POTOMAC, Md. — In 1963, Gertrude Hargett, also known as Gertie was a wife and mother in her 20s, determined to upend certain norms in this country. Women were fighting for more agency in their homes, with their bodies and their futures; and as a Black woman, those fights were intersectional with others.
Gertie was desperate to shift the paradigm for her family, but that would come with an agonizing choice. So, after already having kids and once again pregnant, she decided to get an abortion.
Yael Humphries, the daughter of Gertie had so little time to get to know her mother. Humphries was just 9 years old when her mother died in a New Jersey hospital room.
“Everyone says I remind them of her - she loved heels, as I love heels, she loved to dress... I remember my grandfather coming to get me out of school early,” Humphries remembered, as she flipped through a family album of photos. “When I got home, they told me that she had passed away.”
Gertie and Yael’s father, Ernest, married right out of high school and by age 20, they had two small children.
92-year-old Mildred Taylor-Morrison has vivid memories of her dear friend, Gertie.
“When I met her, she was fun-loving and like to tell jokes and she just had a beautiful personality.”
WATCH: A mother-daughter duo shares their thoughts after discovering a loved one died from a botched abortion. Here's what Election Day means to them.
They laughed a lot as friends, but Gertie revealed that there were challenges at home.
“The marriage was kinda rocky, but she was hanging in there for the children,” said Mildred.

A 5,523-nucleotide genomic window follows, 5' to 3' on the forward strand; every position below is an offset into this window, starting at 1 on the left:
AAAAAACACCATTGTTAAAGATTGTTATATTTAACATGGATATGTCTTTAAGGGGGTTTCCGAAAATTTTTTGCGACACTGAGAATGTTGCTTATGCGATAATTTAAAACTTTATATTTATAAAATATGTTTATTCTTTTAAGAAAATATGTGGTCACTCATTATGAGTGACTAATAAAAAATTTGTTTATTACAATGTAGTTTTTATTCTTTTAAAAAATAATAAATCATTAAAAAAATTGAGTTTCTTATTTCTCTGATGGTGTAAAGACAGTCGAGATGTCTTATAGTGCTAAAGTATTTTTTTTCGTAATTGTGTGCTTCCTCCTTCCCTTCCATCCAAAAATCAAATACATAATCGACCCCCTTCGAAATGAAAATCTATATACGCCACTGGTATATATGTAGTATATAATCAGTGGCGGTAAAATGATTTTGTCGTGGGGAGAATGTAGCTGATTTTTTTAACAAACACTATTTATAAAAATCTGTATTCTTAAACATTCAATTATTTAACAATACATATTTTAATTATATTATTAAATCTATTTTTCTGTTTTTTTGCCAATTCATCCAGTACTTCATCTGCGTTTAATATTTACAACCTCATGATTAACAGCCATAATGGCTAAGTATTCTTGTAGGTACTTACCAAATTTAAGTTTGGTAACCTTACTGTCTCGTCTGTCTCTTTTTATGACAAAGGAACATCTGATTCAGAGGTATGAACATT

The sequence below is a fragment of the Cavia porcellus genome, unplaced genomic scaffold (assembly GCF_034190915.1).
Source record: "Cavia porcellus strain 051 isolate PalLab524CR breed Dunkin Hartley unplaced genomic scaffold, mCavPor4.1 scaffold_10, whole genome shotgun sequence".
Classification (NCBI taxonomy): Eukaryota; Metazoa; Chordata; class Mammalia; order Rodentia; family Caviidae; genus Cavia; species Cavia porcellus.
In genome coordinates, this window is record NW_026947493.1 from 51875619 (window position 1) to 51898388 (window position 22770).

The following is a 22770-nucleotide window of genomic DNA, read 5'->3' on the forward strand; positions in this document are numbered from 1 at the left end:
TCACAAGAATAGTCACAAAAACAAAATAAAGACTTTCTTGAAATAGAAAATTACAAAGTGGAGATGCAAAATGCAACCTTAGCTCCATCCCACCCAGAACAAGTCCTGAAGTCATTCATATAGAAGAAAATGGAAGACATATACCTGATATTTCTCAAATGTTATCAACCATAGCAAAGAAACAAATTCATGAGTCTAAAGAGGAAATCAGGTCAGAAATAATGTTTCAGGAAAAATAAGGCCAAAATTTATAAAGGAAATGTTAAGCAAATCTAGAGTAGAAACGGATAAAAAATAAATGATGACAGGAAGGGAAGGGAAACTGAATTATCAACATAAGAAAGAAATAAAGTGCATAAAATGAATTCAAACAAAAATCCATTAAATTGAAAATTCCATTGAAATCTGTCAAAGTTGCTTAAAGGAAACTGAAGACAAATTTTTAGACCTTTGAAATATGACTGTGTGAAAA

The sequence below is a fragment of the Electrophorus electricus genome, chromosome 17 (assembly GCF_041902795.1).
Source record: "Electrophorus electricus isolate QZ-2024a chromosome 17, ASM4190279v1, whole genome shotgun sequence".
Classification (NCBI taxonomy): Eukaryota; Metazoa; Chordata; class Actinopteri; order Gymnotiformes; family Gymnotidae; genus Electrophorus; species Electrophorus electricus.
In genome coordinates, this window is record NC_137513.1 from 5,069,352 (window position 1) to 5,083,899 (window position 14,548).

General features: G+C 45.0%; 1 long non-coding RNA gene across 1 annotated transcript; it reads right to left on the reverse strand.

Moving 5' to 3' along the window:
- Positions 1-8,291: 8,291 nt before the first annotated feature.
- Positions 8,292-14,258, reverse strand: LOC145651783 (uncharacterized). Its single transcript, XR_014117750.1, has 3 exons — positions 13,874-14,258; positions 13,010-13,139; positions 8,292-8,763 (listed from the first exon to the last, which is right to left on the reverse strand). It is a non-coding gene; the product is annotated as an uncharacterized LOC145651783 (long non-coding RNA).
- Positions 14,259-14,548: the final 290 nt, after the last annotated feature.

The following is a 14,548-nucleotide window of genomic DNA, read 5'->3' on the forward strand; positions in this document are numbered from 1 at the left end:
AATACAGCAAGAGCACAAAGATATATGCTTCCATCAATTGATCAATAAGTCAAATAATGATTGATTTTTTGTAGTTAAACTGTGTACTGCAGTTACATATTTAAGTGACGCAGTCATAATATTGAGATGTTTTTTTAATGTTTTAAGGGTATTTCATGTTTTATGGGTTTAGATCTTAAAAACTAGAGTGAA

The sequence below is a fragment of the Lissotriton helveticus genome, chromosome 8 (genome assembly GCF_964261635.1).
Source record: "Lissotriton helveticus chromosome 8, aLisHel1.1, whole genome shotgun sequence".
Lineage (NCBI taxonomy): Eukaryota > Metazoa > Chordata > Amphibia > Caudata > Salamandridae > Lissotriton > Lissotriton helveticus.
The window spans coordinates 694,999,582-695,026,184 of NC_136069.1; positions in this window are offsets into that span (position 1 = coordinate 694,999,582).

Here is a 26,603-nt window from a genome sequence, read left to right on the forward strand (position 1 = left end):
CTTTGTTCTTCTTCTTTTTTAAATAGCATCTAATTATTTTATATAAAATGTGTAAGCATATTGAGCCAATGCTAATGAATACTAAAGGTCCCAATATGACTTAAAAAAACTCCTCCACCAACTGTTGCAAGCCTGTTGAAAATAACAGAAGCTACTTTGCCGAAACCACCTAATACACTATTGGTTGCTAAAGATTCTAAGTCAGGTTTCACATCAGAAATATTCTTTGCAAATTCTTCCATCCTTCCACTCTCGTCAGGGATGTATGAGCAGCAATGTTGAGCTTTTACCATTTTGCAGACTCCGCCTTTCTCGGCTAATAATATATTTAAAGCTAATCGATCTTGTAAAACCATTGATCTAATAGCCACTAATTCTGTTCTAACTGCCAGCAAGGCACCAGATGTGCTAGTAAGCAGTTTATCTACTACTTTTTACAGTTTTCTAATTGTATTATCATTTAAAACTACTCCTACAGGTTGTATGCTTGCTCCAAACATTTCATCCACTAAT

Gertie’s husband Ernest was a Marine. It was hard to make ends meet. However, by age 29, there was about to be even more pressure on their marriage and finances.
“I remember her coming to me and telling me she was pregnant and that she did not want to bring a child into the world,” Mildred recounted. “And, I told her, don’t do this Gertie, because if you do, you’ll never forgive yourself.”
Mildred had lost two children of her own. She knew about the pain. But she couldn’t talk Gertie out of a decision that could impact her life.
“She just thought she had to do it, she had no other choice."
Gertie confided in Mildred about that choice and asked her to keep it secret.
In 1963, abortion was against the law. Women seeking to end unwanted pregnancies were forced into dangerous situations. In Gertie’s situation, she received an unauthorized abortion with tools that were not properly cleaned.
Right after Gertie’s procedure - Mildred says she spiked a fever, endured soaring pain and ended up in the hospital. Not long after her abortion, Gertie’s organs shut down.
“I was devastated that I was not able to talk her out of it,” said Mildred.
It seems like a lifetime ago, and like yesterday for Mildred. She recalls how angry Gertie’s family was about the procedure. And how Gertie’s father blamed her for the loss of his daughter.
Gertie’s family mourned her loss. However, they never told her two children, Yael and Ernest, about the trauma she experienced during that unauthorized abortion. Family members concocted a story about Gertie’s last days that would be passed down through the generations.